Now I know I’ve listed a few holy grails there but please don’t hate me just yet. A lot of these very popular and successful shows depict the darker side of our world but also highlight the humanity in it.

And that’s nice.

But sometimes I just want good to win. Period. Those shows exist because messed up stuff like that actually does happen. The last thing we need is even more of it streaming through our various devices and glamorizing an awful reality.

I know Supergirl and Once Upon A Time and Vampire Diaries are all fantasy but I appreciate how much the good triumphs over evil. It’s not real but at the end of the day, after reading cases on rape or assault for law school, I want nothing more than a fantastical show where the good guys win.

We have enough depressing reality. We need more shows that promote positivity and truth and love. In my humble opinion, of course.

6. It’s passes the Bechdel Test!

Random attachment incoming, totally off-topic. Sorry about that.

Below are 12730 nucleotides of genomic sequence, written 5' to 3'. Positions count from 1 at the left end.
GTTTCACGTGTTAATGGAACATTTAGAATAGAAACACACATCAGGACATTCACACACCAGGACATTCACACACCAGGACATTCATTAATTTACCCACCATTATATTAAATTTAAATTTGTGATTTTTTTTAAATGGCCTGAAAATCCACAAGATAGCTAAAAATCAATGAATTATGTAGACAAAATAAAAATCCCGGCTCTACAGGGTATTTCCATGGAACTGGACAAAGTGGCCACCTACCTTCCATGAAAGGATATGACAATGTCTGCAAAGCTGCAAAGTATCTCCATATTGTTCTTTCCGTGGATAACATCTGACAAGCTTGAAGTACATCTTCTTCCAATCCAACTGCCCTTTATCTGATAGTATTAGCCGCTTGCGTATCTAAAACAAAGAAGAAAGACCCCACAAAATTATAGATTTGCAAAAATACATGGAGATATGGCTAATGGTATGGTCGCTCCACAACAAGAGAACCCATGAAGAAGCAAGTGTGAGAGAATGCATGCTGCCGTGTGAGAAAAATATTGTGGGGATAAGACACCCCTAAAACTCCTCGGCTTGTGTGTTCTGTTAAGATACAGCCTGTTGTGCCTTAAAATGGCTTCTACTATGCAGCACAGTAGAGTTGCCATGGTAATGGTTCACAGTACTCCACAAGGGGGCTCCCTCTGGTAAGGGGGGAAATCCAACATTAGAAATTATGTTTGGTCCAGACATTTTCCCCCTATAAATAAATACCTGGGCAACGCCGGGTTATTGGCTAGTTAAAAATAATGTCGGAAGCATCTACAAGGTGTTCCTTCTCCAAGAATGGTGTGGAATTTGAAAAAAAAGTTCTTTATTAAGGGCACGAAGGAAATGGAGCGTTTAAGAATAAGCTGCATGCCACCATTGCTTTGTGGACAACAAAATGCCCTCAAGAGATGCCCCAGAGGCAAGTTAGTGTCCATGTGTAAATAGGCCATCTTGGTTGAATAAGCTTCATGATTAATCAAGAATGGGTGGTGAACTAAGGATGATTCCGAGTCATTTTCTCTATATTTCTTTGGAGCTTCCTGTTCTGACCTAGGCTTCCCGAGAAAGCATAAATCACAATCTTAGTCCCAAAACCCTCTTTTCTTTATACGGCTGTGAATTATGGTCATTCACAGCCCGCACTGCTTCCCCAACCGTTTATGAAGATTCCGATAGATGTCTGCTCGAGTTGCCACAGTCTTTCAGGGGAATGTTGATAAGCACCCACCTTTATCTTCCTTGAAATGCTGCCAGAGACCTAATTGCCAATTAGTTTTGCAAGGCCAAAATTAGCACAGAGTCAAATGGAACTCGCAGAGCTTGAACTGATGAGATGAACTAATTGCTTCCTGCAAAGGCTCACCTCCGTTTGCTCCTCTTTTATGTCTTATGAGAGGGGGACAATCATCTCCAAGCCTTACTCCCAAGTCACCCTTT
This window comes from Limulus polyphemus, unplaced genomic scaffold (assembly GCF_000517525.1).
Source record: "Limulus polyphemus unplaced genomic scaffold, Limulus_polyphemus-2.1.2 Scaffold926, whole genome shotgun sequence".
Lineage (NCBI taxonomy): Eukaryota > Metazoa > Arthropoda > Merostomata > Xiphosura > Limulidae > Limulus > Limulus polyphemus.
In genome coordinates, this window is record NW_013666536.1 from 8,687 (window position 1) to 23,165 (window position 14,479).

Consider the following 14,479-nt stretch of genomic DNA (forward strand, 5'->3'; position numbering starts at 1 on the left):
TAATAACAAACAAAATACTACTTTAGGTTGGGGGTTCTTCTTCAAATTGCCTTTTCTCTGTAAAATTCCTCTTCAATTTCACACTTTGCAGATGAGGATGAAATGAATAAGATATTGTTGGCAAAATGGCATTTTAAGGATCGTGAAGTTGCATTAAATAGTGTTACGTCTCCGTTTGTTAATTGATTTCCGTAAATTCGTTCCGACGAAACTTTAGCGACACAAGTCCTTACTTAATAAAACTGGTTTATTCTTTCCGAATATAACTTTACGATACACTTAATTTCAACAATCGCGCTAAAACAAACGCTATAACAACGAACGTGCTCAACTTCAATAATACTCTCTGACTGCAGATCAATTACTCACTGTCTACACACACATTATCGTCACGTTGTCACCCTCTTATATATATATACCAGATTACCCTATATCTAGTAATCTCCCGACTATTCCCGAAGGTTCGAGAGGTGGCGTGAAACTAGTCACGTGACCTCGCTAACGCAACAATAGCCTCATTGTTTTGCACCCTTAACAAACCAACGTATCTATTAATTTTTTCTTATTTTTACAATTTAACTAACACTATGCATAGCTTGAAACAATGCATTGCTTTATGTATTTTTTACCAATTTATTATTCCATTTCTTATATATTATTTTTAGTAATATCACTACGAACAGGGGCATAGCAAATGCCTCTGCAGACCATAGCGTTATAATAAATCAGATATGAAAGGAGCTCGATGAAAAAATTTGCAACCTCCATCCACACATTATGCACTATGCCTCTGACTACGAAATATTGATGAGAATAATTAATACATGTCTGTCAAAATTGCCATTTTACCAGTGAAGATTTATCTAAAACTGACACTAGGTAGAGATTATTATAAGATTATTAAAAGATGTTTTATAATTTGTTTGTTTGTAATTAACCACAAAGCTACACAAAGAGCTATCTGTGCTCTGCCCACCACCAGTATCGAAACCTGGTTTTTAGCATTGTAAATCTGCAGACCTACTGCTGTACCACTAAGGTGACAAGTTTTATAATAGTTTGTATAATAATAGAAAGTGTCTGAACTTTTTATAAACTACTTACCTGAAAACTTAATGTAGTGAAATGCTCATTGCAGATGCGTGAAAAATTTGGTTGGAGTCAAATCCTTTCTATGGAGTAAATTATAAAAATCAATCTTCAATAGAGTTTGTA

And it occasionally turns the test on its head.

If you’re unfamiliar, the Bechdel Test is as follows:

  1. The movie/show has at least two women in it
  2. Who talk to each other
  3. About something besides a man

One of the first things I noticed was that Supergirl knocked the Bechdel test out of the park. The show has a ton of women in it who speak to each other occasionally about men but also about work, life in general, and flying around National City without being seen.


But later I also noticed that the show turned would have violated the test had it been between men and not women! For a while in the beginning, the dudes didn’t have much to talk about besides Kara. Obviously that didn’t last long but it was interesting to see that turned around.

7. Despite being an alien, she’s very human

Supergirl isn’t unattainable in terms of being like her. Well, minus her super powers of course. Desipte her impeccable timing and saving many lives, she’s not completely perfect or invincible.